To this end, it can be learned that in a democracy, the press should offer a wide range of opinions and facts for an informed citizenry, hold leaders accountable for wrong policies and mistakes, and reject lies and spin. Nonetheless, the media in the US has been more obsessed with ratings and sensational stories than with journalistic integrity. Moreover, it can be learned that news programs that are less openly biased, including those of CNN and other major networks, also portray an inclination for opinions from the right than the left through news accounts that are biased (Kellner, 2004).
In the article, the concept used to explain the findings is the normative media theory, which is concerned with what the press should be doing in the community instead of what they mainly do (Ward, 2015). The approach is a collection of ideas postulating that the media’s mode of operation should facilitate socially desirable values. Additionally, the assumption is linked to a specific effect of the media in the sense that it reflects the ideological supposition laying the foundations for the constitutional, laws, and rules solutions related to mass media. The normative theory is not a new theoretical finding since it is perceived to have been the starting point of the political transformation that transpired in Eastern and Central Europe in the last decade of the 20th Century leading to the introduction of democratic systems to replace authoritarian regimes (Ward, 2015).
In a democratic system, the normative approach is vital from the institutional change and legislative process viewpoint. However, I think that there are limits to the normative theory. The reason therein is that the concepts and assumptions underlying the normative views of democracy and media have taken an antiessentialist or pluralist turn in the recent decade. In this regard, I feel that it is challenging to create any universally recognized standards for assessing media quality and performance. Conversely, I do not think that elements are missing because since the governments have the power to constrain criticism from the press, and since the media often assume a role of surveillance on behalf of civil society, conflicts and tensions between the two institutions are expected and are natural. The power claimed by a regime sometimes conflicts with the democratic right of the freedom of speech. The stated right is vital to the media as it allows them to conduct their operations properly (Ward, 2015).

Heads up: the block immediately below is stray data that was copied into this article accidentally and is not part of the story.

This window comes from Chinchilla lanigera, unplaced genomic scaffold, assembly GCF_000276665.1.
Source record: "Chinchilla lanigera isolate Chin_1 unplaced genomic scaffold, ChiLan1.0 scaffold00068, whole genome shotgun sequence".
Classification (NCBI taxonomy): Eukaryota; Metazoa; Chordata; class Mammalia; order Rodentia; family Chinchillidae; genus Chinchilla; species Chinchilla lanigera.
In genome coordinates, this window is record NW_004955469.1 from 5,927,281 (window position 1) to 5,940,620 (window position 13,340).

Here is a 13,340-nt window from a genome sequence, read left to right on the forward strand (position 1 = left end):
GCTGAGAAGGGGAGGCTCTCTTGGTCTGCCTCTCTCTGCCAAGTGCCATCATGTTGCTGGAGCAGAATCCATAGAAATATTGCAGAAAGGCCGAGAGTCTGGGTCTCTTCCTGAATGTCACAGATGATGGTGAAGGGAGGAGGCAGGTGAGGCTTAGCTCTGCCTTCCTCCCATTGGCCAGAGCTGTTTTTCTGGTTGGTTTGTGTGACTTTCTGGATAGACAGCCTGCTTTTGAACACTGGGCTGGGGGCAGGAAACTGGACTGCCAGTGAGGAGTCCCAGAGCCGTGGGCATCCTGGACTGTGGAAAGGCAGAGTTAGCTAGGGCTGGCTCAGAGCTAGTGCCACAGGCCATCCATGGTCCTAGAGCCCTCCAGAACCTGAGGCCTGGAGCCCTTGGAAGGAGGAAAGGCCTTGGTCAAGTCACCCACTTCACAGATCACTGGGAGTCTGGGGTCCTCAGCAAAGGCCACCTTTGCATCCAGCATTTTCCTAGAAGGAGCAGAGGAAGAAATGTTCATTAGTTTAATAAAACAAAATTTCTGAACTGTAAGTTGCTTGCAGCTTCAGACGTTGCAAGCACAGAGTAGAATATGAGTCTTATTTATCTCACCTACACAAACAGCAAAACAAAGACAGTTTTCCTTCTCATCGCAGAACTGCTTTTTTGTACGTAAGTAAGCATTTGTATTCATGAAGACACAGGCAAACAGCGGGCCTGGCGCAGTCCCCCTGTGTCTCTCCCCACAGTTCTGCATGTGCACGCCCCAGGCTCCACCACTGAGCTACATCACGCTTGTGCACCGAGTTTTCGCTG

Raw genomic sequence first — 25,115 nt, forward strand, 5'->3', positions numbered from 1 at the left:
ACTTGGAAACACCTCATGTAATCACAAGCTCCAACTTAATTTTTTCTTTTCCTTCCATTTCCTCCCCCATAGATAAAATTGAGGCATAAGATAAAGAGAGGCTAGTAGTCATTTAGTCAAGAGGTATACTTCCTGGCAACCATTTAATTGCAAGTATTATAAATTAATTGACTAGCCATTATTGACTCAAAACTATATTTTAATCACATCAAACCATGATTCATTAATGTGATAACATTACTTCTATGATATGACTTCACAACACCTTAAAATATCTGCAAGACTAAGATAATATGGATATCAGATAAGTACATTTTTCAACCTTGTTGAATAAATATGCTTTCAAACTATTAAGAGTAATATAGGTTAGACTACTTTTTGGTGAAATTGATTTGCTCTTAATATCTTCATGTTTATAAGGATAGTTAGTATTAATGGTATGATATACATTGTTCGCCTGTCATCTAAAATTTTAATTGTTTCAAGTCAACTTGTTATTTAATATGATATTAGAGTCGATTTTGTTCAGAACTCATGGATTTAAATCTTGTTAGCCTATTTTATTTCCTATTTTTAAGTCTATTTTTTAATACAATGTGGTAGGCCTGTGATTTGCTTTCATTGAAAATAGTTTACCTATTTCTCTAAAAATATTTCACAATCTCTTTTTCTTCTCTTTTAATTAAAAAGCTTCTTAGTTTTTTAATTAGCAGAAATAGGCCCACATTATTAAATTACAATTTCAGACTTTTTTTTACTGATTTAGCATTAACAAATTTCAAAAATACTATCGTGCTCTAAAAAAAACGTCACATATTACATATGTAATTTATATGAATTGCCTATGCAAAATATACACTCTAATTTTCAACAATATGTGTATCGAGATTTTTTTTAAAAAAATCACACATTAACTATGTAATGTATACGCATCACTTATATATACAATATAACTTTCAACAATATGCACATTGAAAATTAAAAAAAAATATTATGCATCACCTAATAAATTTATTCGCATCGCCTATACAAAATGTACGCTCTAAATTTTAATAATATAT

Furthermore, I have learned that the normative theory is limited to a specific context; it is mainly concerned with the restrictions on and freedom of the press in different circumstances and how this influences the function of the media in society. Additionally, I feel that the theory in question appears to be outdated because there is support for the argument that it is better for the press not to pursue any normative objectives at all. Instead, the media should be left free to do what they aspire to but within the confinement of the law. Arguably, this is aimed at shifting the accountability for values, ethics, and norms to the society because the view of the media of what is in the interest of the public tends to equate it with what benefit the public (Ward, 2015).
In summary, the writing by Kellner is provocative, captivating, and explicit. The author has brought a needed sense of understanding, in a period of great political insecurity, of American media and politics. He has offered a comprehensive description of the 2000 and 2004 political landscape and the Bush administration’s use of the press as a political tool.
Kellner, D. (2004). Media propaganda and spectacle in the war on Iraq: A critique of US broadcasting networks. Cultural Studies? Critical Methodologies, 4(3), 329-338.
Ward, S. J. (2015). Radical media ethics. John Wiley & Sons.
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Published On: 01-01-1970